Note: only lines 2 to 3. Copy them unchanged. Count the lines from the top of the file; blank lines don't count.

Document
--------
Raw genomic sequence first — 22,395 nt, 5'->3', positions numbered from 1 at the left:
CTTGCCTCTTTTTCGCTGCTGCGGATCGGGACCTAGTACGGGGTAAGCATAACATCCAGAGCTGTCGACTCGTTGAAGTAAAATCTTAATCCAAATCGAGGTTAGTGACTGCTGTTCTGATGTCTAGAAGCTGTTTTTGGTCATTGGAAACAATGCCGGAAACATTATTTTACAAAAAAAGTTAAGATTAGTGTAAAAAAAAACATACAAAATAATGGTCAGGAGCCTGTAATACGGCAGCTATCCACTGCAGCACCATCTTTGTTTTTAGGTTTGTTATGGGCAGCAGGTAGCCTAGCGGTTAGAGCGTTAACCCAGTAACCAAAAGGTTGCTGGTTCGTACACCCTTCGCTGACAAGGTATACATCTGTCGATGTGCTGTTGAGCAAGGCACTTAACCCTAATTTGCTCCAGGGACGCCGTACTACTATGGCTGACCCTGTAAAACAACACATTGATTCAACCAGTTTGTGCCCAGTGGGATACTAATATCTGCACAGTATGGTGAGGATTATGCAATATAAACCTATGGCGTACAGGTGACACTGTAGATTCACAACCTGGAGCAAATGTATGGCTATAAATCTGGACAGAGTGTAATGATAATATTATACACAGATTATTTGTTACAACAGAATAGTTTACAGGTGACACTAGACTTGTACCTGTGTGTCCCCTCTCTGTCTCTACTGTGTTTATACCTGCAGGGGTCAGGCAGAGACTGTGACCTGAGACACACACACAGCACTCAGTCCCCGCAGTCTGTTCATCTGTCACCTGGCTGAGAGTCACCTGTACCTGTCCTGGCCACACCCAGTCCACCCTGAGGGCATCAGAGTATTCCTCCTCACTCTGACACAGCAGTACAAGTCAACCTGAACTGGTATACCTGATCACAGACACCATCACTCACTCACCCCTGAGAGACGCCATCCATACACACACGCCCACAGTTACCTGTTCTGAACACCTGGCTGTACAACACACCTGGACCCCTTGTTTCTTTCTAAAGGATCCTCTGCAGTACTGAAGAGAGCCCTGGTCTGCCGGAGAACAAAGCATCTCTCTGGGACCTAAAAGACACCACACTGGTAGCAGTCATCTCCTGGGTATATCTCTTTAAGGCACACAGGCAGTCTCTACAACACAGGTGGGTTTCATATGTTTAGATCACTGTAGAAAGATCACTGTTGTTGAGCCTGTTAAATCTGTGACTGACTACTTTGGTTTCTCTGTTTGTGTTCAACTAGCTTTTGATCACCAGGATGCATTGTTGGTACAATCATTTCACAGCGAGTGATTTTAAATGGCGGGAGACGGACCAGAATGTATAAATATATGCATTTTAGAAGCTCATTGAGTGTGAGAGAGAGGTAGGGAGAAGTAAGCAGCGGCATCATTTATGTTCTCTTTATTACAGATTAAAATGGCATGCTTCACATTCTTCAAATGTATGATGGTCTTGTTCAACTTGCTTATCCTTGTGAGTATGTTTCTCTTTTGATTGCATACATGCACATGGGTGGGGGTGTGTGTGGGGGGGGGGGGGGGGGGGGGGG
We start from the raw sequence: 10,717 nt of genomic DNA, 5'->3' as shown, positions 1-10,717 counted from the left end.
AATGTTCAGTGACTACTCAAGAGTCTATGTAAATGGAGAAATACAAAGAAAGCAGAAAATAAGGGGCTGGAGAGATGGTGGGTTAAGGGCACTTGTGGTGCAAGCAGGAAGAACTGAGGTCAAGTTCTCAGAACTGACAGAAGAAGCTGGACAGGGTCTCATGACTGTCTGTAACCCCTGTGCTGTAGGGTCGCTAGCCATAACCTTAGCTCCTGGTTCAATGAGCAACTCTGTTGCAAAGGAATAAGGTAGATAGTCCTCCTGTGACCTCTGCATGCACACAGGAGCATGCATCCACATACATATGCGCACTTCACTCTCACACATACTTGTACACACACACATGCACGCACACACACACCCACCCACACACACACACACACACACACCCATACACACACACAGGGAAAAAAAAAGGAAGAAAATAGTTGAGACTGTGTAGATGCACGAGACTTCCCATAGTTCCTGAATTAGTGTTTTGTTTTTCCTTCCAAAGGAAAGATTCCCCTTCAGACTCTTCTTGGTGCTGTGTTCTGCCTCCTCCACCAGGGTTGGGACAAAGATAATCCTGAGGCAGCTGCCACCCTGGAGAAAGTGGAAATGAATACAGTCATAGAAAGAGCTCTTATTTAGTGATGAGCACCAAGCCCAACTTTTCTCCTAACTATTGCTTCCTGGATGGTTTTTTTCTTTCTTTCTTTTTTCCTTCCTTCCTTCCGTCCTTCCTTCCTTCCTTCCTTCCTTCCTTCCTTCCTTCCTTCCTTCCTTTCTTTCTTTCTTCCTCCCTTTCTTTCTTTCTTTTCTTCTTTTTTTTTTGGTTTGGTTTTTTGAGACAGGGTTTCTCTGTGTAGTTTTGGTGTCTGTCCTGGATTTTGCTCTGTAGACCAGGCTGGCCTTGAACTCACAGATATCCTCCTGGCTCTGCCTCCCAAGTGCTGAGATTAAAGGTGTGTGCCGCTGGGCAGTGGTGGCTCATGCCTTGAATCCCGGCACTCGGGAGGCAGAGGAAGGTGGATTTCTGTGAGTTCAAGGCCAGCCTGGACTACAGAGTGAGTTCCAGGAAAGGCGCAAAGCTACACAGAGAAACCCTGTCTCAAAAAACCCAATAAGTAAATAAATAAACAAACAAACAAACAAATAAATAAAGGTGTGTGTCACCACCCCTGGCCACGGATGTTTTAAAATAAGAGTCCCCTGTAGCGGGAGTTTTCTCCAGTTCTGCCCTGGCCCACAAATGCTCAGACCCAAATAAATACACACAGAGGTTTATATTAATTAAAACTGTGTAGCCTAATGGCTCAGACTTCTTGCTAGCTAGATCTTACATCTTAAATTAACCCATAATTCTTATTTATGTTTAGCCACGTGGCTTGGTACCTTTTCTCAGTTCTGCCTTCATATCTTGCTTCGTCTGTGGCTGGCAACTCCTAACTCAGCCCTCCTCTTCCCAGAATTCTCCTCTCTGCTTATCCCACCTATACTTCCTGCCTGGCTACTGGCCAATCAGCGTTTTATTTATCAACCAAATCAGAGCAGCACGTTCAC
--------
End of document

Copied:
CTTGCCTCTTTTTCGCTGCTGCGGATCGGGACCTAGTACGGGGTAAGCATAACATCCAGAGCTGTCGACTCGTTGAAGTAAAATCTTAATCCAAATCGAGGTTAGTGACTGCTGTTCTGATGTCTAGAAGCTGTTTTTGGTCATTGGAAACAATGCCGGAAACATTATTTTACAAAAAAAGTTAAGATTAGTGTAAAAAAAAACATACAAAATAATGGTCAGGAGCCTGTAATACGGCAGCTATCCACTGCAGCACCATCTTTGTTTTTAGGTTTGTTATGGGCAGCAGGTAGCCTAGCGGTTAGAGCGTTAACCCAGTAACCAAAAGGTTGCTGGTTCGTACACCCTTCGCTGACAAGGTATACATCTGTCGATGTGCTGTTGAGCAAGGCACTTAACCCTAATTTGCTCCAGGGACGCCGTACTACTATGGCTGACCCTGTAAAACAACACATTGATTCAACCAGTTTGTGCCCAGTGGGATACTAATATCTGCACAGTATGGTGAGGATTATGCAATATAAACCTATGGCGTACAGGTGACACTGTAGATTCACAACCTGGAGCAAATGTATGGCTATAAATCTGGACAGAGTGTAATGATAATATTATACACAGATTATTTGTTACAACAGAATAGTTTACAGGTGACACTAGACTTGTACCTGTGTGTCCCCTCTCTGTCTCTACTGTGTTTATACCTGCAGGGGTCAGGCAGAGACTGTGACCTGAGACACACACACAGCACTCAGTCCCCGCAGTCTGTTCATCTGTCACCTGGCTGAGAGTCACCTGTACCTGTCCTGGCCACACCCAGTCCACCCTGAGGGCATCAGAGTATTCCTCCTCACTCTGACACAGCAGTACAAGTCAACCTGAACTGGTATACCTGATCACAGACACCATCACTCACTCACCCCTGAGAGACGCCATCCATACACACACGCCCACAGTTACCTGTTCTGAACACCTGGCTGTACAACACACCTGGACCCCTTGTTTCTTTCTAAAGGATCCTCTGCAGTACTGAAGAGAGCCCTGGTCTGCCGGAGAACAAAGCATCTCTCTGGGACCTAAAAGACACCACACTGGTAGCAGTCATCTCCTGGGTATATCTCTTTAAGGCACACAGGCAGTCTCTACAACACAGGTGGGTTTCATATGTTTAGATCACTGTAGAAAGATCACTGTTGTTGAGCCTGTTAAATCTGTGACTGACTACTTTGGTTTCTCTGTTTGTGTTCAACTAGCTTTTGATCACCAGGATGCATTGTTGGTACAATCATTTCACAGCGAGTGATTTTAAATGGCGGGAGACGGACCAGAATGTATAAATATATGCATTTTAGAAGCTCATTGAGTGTGAGAGAGAGGTAGGGAGAAGTAAGCAGCGGCATCATTTATGTTCTCTTTATTACAGATTAAAATGGCATGCTTCACATTCTTCAAATGTATGATGGTCTTGTTCAACTTGCTTATCCTTGTGAGTATGTTTCTCTTTTGATTGCATACATGCACATGGGTGGGGGTGTGTGTGGGGGGGGGGGGGGGGGGGGGGG
We start from the raw sequence: 10,717 nt of genomic DNA, 5'->3' as shown, positions 1-10,717 counted from the left end.